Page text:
Sunday, September 7, 2014

The line between illegal and criminal

I watched a few minutes of a PBS special on prohibition this evening. If I weren't so sleepy, I could have really gotten into it. I'd love to learn more about the history of prohibition. It is fascinating to me, and it reminds me of how common political cycles and processes really are. Lobbyists, monopolies, and sleazy but pricey campaign battles are all part of today's major political players and they were a big part of prohibition. And just like today, the country was deeply partisan about the issue.  Fear mongering was each side of the campaign's best friend. I love how history is always changing, yet always the same. Even immigration and welfare were a huge part of the debate and outcome.

I've expressed my thoughts on the legalization of marijuana before, and as proof that other people's opinions do impact my own thoughts and opinions, Tiff's comments have been on my mind all these years since (she sparked my interest in prohibition). Also, I thought Megan made a comment on that post about the importance of writing legislation that discourages bad behavior, but it must have been on another post (or in a private message). Either way, the opinions of those two friends have had an impact on my thoughts since.

Well regulated and discouraged but not criminal, is a simple summary of my final stance on things like marijuana, alcohol, and prostitution. Yes, I'm going to lump all those things together here. Like I said, it's a simple summary. I wish we could keep these behaviors illegal, but as long as illegal is tied directly to criminal I have a hard time jumping on board.

I'm all about tight regulations and super high taxes on these behaviors (did you know almost 70% of government revenue came from alcohol before prohibition, prohibition is actually what led us into income taxes -- that's crazy to me, but anyway). I just can not justify criminalizing any non-violent behavior. I recognize alcohol, marijuana, and prostitution as sin. I do. That might make me old fashioned and prudish, but God does not want us to have sex outside of marriage. He doesn't want us consuming mood altering substances that often lead to addiction. So I'm fine writing legislation that discourages those behaviors, but I don't think we do anyone in society any favors when we criminalize these behaviors.

Sins have natural consequences and, most importantly, they can be forgiven. Prison sentences should be reserved only for violent behaviors that harm others (that was actually part of Joseph Smith's Presidential campaign, but I felt this way before I knew that). And yes, I realize the behaviors I listed above can lead to violence against others, which is why I support legislation and regulation that discourages them, just not laws that criminalize them. Though I do support imprisoning those who are irresponsible and bring harm to others (drunk driving, date rape, domestic violence, etc) while participating in such sinful behaviors.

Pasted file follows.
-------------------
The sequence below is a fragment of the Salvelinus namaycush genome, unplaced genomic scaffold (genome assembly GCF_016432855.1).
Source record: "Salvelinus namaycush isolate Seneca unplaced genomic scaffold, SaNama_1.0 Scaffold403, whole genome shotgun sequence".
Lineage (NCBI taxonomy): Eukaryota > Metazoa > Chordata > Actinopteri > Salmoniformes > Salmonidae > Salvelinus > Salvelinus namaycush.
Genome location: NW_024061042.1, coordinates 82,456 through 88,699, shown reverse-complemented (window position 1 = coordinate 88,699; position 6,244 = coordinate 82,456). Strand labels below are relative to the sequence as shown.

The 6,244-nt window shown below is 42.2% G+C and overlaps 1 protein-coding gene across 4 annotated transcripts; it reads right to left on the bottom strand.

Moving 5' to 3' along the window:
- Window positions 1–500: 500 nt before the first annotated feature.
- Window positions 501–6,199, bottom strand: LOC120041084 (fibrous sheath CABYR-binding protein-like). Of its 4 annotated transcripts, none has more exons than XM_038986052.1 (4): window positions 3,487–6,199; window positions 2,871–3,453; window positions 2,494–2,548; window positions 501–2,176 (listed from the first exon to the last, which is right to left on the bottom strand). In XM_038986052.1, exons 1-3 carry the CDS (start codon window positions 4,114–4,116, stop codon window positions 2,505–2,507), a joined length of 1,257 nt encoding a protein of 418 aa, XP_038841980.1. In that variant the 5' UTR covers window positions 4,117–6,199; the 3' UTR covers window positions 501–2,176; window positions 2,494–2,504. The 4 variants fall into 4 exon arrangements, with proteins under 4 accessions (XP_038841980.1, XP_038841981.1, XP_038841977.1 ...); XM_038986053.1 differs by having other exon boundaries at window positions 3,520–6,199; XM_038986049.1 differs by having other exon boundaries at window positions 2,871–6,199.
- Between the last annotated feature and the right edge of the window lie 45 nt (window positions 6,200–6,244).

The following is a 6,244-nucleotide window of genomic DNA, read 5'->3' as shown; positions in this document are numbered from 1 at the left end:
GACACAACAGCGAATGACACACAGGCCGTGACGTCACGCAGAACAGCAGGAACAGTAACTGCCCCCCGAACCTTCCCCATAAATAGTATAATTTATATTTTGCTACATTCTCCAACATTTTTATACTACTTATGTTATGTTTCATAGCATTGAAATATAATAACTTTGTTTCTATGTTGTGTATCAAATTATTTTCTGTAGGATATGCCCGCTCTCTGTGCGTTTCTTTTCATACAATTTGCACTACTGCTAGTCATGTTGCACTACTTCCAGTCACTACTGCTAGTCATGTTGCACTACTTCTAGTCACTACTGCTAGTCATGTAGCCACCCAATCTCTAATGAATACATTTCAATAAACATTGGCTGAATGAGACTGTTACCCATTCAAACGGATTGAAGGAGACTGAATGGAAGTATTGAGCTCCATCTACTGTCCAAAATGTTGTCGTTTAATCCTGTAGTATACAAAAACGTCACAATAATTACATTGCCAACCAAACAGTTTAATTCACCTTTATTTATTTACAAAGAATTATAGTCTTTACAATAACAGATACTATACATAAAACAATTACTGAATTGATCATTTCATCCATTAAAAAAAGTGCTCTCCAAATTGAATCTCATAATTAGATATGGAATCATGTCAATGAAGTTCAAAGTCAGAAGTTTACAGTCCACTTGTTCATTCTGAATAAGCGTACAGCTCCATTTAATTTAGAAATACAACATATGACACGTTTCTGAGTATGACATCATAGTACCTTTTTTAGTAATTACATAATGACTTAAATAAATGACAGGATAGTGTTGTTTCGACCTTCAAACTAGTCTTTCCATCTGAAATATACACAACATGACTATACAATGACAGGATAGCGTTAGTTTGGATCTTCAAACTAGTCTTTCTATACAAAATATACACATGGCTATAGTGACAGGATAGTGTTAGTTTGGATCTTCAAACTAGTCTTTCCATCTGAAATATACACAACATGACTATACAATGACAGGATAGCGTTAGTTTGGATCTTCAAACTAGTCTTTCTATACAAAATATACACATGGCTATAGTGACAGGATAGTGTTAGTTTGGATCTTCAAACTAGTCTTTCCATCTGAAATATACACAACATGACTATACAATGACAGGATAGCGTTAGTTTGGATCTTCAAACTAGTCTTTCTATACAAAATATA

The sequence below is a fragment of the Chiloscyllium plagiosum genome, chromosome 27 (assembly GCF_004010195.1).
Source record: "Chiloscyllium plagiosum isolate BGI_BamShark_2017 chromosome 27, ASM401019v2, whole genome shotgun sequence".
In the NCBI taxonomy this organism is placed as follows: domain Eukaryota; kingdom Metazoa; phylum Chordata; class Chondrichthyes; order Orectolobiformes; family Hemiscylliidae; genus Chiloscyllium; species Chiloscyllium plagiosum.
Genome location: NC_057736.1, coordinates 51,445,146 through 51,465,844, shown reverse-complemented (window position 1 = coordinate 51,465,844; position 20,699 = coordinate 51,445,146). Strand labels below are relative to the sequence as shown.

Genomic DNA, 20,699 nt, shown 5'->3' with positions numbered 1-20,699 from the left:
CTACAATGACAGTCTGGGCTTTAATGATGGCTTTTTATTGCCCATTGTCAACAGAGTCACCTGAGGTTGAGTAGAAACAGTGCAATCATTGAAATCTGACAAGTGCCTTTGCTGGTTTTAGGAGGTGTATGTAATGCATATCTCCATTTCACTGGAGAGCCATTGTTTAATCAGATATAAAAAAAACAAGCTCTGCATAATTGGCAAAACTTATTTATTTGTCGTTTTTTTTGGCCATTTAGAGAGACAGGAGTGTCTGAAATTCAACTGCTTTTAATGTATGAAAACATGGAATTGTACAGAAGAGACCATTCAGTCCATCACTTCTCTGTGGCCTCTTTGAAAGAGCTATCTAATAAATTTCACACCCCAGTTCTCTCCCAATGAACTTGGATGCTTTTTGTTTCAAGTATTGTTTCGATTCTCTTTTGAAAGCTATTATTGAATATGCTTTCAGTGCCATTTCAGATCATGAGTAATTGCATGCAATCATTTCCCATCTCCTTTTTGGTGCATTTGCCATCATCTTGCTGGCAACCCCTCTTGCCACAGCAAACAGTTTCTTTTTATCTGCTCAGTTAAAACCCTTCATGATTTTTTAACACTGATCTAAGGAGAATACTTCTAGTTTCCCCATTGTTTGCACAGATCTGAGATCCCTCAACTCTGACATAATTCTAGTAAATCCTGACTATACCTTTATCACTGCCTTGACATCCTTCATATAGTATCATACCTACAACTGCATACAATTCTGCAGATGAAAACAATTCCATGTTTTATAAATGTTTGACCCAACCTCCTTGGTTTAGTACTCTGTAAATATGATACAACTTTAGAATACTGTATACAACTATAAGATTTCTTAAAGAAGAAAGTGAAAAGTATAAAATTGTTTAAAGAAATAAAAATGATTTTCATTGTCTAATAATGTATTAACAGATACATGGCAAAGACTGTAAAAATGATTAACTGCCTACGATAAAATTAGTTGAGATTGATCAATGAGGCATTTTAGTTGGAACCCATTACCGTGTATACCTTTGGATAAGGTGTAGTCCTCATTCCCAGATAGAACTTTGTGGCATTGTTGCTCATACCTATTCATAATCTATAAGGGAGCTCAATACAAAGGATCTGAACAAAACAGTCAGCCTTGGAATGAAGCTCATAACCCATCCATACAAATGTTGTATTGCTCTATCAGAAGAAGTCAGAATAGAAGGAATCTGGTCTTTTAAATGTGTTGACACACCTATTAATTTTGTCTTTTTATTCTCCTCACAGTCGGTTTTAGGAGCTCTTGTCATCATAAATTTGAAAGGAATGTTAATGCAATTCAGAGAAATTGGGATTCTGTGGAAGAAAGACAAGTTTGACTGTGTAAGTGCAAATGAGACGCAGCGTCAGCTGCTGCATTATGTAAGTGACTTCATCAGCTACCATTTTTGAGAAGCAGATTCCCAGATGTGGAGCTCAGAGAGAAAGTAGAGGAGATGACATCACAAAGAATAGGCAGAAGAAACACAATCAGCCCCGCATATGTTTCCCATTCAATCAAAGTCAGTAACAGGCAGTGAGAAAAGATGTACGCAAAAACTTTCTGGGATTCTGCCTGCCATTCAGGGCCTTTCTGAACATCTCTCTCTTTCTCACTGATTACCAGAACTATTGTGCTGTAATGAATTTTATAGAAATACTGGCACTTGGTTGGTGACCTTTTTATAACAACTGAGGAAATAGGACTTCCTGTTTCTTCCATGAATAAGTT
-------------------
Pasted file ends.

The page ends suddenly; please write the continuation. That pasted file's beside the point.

So in summary, I believe that if people choose reckless behaviors that merely harms themselves, the best thing society can do to counter those actions is to levy a heavy sin tax, hand out fines and fees, require expensive licenses, require safety courses and service hours; anything that doesn't increase our ridiculously high number of inmates.

But as a reminder of how gray I see the world (I may be linear, but I'm not black and white), I can't say this simple summary applies to all things I view as sin. I included prostitution in my list, but I can't include abortion, adultery, or romantic premarital sex. Though, as stated above, sex outside of marriage is a sin, I just don't know how congress could regulate that. And I don't really want Congress to try to. I'm pretty libertarian when it comes to Congress controlling people's behaviors. Also, I think Education and access to contraception are the best ways to counter our societies abortion problem (which exists as the natural result of our country's premarital sex problem).

I've made it pretty much impossible for either Conservative Christians or Liberals to agree with me on any of this (which I'm kind of proud of). I'm pretty much an island of isolation when it comes to my thoughts on sin and the legislation of them. But what do you think, dear reader, can you agree with me on any of this?  


Anonymous said...

Teach them correct principles and let them govern themselves. Them to me is the individual, not the government. I always find it ironic how the religious right wants to govern "sin", but they don't want the government encroaching on any "other" rights. Can't have your cake and eat it too! Oh unless you are the Supreme Court or the Koch Brothers.

Megan said...

We should talk about this when I come visit! Legislation is definitely in the gray region!

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